Instant grocery startup VOLY reportedly lays off staff, ends 15-minute delivery as shoppers return to ‘normal’


Source: Voly

The end of COVID-19 restrictions and a return to “normalcy” will challenge Australia’s instant delivery startups, a retail expert says, after reports rapid grocery firm VOLY has cut its office headcount and shuttered some of its Sydney distribution centres.

VOLY is one of several buzzy startups founded last year promising to challenge supermarket giants like Coles and Woolworths with quickfire grocery deliveries across inner-city regions.

Unlike Uber’s grocery-grabbing service, VOLY operates its own micro-fulfillment centres, where workers can quickly pull groceries from a shelf and package them for delivery.

The company raised $18 million in a seed funding round late last year, and counted 35 office staff and around 100 employees in December.

Citing an unnamed former employee, The Age reports VOLY this week halved its office staff numbers, jettisoned its promise of 15-minute grocery deliveries, and closed warehouses in four inner-Sydney suburbs.

The source claimed staff were informed Wednesday, a day after co-founders Mark Heath and Thibault Henry met with investors.

While the instant delivery service remains operational, The Age reports VOLY seems to have put its Melbourne expansion plans on ice.

Reports of VOLY’s change of course arrive weeks after competitor SEND entered voluntary administration, with administrators circling the firm’s cash burn rate as a key factor in its financial challenges.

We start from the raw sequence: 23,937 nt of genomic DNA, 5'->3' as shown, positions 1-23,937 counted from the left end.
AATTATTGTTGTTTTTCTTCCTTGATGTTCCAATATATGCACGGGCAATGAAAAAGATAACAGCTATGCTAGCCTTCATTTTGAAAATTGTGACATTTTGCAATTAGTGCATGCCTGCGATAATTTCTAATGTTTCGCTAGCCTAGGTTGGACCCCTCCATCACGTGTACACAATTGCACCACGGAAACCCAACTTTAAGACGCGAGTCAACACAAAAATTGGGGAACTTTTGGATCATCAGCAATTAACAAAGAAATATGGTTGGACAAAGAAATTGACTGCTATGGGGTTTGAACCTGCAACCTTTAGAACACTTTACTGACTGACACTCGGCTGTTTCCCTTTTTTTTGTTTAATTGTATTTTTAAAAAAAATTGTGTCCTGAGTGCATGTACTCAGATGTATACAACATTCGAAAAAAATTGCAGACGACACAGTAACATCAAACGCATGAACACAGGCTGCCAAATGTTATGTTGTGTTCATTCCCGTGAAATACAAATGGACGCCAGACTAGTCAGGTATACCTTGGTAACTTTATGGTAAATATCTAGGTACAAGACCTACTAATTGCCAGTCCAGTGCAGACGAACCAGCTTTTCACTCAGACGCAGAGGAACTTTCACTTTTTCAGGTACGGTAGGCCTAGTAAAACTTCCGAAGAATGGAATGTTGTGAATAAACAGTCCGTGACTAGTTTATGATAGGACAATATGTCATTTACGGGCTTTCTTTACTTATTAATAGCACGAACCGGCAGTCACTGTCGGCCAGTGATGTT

SmartCompany has contacted VOLY for comment.

Instant grocery delivery services now operate in a very different environment compared to when they first sprung up, says Professor Gary Mortimer, a retail and consumer behaviour researcher at the Queensland University of Technology.

Services like VOLY first appeared when COVID-19 lockdowns were fresh on the minds of users, he said, but the gradual reopening of Australian cities has influenced what shoppers see as convenient.

“I think the challenge though, that these smaller players are facing, is that we’ve returned to a ‘COVID normal’ situation where people are back to shopping for the groceries as they normally did,” Mortimer told SmartCompany.

“They’re going back to work and cities and office. So life is returning to normal.

“Being able to pop into your local supermarket on the way home is an easy and efficient way to access food and groceries, so the demand for that service is decreasing.”

At the same time, rising costs are likely to dig into the margin of instant delivery services, Mortimer added.

The cost of many everyday grocery items is rising as producers shoulder higher costs themselves.

Inner-city rents are also set to rise, putting further pressure on micro-fulfilment centres in densely populated areas.

Since many instant delivery riders are hired as employees, not independent contractors, wage hikes may also stretch the viability of the model.

“Margins, particularly in food and groceries are incredibly tight,” Mortimer said.

“Even the big supermarkets really are making very, very low EBIT numbers, or very low margins,” he added.

“So if the big guys are only delivering, you know, 5, 6, 8%, it makes it incredibly difficult to run that in a small business.”

Those concerns are compounded by a turnaround in tech investor sentiment. As inflationary fears rise, VC firms are suddenly less likely to invest in growth-focused companies than they were even six months ago.

Now, as Coles and Woolworths are bolstering their own fulfilment capabilities, smaller players must find their value proposition compared to the incumbents, Mortimer said.


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